anonymous
  • anonymous
Laplace transform of f(t)=t^n inductive proof?
Mathematics
chestercat
  • chestercat
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anonymous
  • anonymous
So we know the laplace transform of this, but could anyone explain how to use an inductive method. Would we suggest letting n=1, solving for that, n=2 solving for that, n=3 solving for that and then assume it for all cases?
ganeshie8
  • ganeshie8
setup the integral and see if you can get a recurrence relation
anonymous
  • anonymous
\[F(s)=\int\limits_{0}^{\infty}t ^{n}e ^{-st}dt\]

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ganeshie8
  • ganeshie8
\[\large \mathcal{L}\{t^n\} ~~=~~ \int\limits_0^{\infty} t^ne^{-st}\,dt\] try by parts
anonymous
  • anonymous
so for \[\int\limits_{}^{}fdg=fg-\int\limits_{}^{}gdf\]
anonymous
  • anonymous
let f=t^n dg=e^(-st)
ganeshie8
  • ganeshie8
looks good, keep going..
anonymous
  • anonymous
i'll be using equation mode so bare with me : )
anonymous
  • anonymous
\[F(s)=t ^{n}\frac{ -e ^{-st} }{ s }-\int\limits_{}^{}\frac{ -e ^{-st} }{ s }nt ^{n-1}dt\]
anonymous
  • anonymous
you would have to do by parts again right
ganeshie8
  • ganeshie8
nope, we're done
anonymous
  • anonymous
you just keep going on forever
ganeshie8
  • ganeshie8
\[\begin{align}\mathcal{L}\{t^n\} ~&=~t ^{n}\frac{ -e ^{-st} }{ s }\Bigg|_{0}^{\infty}-\int\limits_{0}^{\infty}\frac{ -e ^{-st} }{ s }nt ^{n-1}dt\\~\\ ~&=~t ^{n}\frac{ -e ^{-st} }{ s }\Bigg|_{0}^{\infty}+\dfrac{n}{s}\int\limits_{0}^{\infty} t^{n-1}e ^{-st}dt\\~\\ &=0+\dfrac{n}{s}\mathcal{L}\{t^{n-1}\} \end{align}\]
ganeshie8
  • ganeshie8
so we get the recurrence relation : \[\large \mathcal{L}\{t^{n}\}~~=~~\dfrac{n}{s}\mathcal{L}\{t^{n-1}\}\]
anonymous
  • anonymous
isn't the first part (0-(-1))?
anonymous
  • anonymous
oh wait, the t out the front
anonymous
  • anonymous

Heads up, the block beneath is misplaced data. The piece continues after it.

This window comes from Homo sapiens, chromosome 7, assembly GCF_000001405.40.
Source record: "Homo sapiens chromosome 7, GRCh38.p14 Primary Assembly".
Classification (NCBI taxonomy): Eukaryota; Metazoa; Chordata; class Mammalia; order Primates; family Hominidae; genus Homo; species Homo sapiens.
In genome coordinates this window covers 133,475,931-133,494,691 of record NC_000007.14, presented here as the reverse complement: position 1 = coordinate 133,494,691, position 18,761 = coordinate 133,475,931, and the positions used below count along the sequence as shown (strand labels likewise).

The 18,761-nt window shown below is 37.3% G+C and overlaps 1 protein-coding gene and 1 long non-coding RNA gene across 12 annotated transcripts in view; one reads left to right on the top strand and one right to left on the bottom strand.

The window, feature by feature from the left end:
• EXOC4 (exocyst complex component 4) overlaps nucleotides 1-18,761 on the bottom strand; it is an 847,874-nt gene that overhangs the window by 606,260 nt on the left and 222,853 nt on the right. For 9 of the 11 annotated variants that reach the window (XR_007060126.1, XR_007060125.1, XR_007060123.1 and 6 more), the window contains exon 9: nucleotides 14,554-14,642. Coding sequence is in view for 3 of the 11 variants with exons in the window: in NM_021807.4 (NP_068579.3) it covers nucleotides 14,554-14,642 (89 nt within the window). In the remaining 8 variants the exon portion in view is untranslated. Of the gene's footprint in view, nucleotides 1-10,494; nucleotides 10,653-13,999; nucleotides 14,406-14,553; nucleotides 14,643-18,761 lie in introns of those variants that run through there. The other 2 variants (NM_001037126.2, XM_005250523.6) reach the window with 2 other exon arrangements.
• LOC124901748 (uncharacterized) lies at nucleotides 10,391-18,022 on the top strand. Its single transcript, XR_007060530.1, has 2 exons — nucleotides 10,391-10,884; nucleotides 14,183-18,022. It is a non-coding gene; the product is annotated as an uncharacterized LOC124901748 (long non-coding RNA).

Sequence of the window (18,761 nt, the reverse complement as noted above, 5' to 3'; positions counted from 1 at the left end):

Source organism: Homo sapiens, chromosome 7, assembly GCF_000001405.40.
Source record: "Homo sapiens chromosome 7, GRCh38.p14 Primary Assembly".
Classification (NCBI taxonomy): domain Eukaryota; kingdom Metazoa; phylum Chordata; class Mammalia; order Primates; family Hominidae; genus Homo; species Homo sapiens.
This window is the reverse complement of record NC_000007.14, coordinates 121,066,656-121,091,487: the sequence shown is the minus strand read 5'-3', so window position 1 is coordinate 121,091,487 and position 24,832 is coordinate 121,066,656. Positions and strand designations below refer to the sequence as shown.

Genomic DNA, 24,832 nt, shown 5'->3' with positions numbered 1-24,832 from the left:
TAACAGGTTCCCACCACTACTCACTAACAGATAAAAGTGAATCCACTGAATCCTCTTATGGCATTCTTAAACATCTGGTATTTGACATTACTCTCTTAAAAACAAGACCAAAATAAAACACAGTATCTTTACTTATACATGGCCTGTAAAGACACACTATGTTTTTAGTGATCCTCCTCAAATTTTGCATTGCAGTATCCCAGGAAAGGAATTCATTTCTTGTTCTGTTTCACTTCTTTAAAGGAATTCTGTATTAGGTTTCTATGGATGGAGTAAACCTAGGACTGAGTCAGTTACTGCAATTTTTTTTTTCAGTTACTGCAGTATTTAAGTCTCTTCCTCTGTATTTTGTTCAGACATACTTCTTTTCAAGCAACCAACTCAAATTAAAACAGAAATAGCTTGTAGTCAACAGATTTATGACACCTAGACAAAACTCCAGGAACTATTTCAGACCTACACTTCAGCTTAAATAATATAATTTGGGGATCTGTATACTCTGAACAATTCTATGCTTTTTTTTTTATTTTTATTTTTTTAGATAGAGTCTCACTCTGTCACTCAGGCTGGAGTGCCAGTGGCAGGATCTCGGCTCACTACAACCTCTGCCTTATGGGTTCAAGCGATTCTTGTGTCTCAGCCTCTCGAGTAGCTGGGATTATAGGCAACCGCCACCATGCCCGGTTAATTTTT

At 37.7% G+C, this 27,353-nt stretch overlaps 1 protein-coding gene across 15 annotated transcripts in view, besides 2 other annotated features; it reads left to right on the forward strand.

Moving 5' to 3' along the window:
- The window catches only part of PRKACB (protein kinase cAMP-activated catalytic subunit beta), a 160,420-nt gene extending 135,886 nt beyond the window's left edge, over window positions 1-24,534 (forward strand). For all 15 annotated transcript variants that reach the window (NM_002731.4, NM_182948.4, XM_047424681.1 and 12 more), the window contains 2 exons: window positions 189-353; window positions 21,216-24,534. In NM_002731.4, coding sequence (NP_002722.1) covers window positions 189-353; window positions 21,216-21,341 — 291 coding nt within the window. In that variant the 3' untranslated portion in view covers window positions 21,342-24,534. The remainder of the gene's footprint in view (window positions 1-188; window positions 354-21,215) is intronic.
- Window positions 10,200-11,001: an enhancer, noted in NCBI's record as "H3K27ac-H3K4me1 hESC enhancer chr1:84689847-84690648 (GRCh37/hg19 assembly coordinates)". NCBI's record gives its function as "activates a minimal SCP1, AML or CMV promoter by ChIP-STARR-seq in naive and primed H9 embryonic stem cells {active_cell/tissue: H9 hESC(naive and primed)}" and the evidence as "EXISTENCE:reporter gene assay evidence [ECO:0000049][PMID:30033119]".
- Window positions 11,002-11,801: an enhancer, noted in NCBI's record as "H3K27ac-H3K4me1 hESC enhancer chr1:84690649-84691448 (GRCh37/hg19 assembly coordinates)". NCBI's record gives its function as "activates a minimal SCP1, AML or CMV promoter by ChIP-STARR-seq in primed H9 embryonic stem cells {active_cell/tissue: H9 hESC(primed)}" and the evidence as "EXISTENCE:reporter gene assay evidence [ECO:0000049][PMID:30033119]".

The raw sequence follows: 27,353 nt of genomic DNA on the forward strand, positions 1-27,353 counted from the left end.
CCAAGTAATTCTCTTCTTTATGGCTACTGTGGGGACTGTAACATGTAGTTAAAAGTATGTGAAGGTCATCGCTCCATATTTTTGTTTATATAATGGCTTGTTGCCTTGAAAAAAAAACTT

makes it 0
anonymous
  • anonymous
yep, got it.
ganeshie8
  • ganeshie8
are you saying \[t ^{n}\frac{ -e ^{-st} }{ s }\Bigg|_{0}^{\infty} = 0-(-1)\] ?
anonymous
  • anonymous
my mistake
anonymous
  • anonymous
so how is this a recurrence relationship? Its been a while since ive done this
anonymous
  • anonymous
so the integral is actually the laplace of t^(n-1) right?
ganeshie8
  • ganeshie8
so we get the recurrence relation : \[\begin{align}\mathcal{L}\{t^{n}\}~~&=~~\dfrac{n}{s}\mathcal{L}\{t^{n-1}\}\\~\\ &=~~\dfrac{n}{s}*\dfrac{n-1}{s}\mathcal{L}\{t^{n-2}\}\\~\\ &=~~\dfrac{n}{s}*\dfrac{n-1}{s}*\dfrac{n-2}{s}\mathcal{L}\{t^{n-3}\}\\~\\ &=\cdots\\~\\ &=~~\dfrac{n}{s}*\dfrac{n-1}{s}*\dfrac{n-2}{s}\cdots*\dfrac{2}{s}*\dfrac{1}{s}*\mathcal{L}\{t^{0}\}\\~\\ &=~~\dfrac{n!}{s^n}*\mathcal{L}\{t^{0}\}\\~\\ \end{align}\]
anonymous
  • anonymous
could you simplify that more by saying that the laplace transform of t^0 is just the step change of the process; 1/s?
anonymous
  • anonymous
\[\frac{ n! }{ s ^{n+1} }\]
ganeshie8
  • ganeshie8
I think so, but im not so good with control theory...
anonymous
  • anonymous
yeah that would make sense because that is the final laplace transform of t^n
anonymous
  • anonymous
so im confused why you have: 2/s * 1/s *LT(t^0) why is there a 1/s factor
ganeshie8
  • ganeshie8
if psble send me the meeting id, il explain it quick
anonymous
  • anonymous
can you only run this via pc? i have a mac
ganeshie8
  • ganeshie8
oh wait then
anonymous
  • anonymous
.exe is pc only i think
ganeshie8
  • ganeshie8
try this http://download.teamviewer.com/download/TeamViewer.dmg
anonymous
  • anonymous
what do i do?
anonymous
  • anonymous
553 005 551
anonymous
  • anonymous
is the id
ganeshie8
  • ganeshie8
message me the password
anonymous
  • anonymous
thanks for that! i'll keep working on it. cheers for the interactive help
ganeshie8
  • ganeshie8
np :) check this video when free http://ocw.mit.edu/courses/mathematics/18-03-differential-equations-spring-2010/video-lectures/lecture-19-introduction-to-the-laplace-transform/
anonymous
  • anonymous
i'm doing a course in process control, and unfortunately we never came across laplace transforms in engineering math (my degree only uses 1st semester engineering math not second) but more learning the better!
IrishBoy123
  • IrishBoy123
you can also take an easy one \(\mathcal L \{1\} = \int_{0}^{\infty} e^{-st} dt = \frac{1}{s}\) and diffeentiate it \(\large \frac{d}{ds} \int_{0}^{\infty} e^{-st} dt = \int_{0}^{\infty} \frac{d}{ds}e^{-st} dt = \frac{d}{ds} \frac{1}{s}\) over and over

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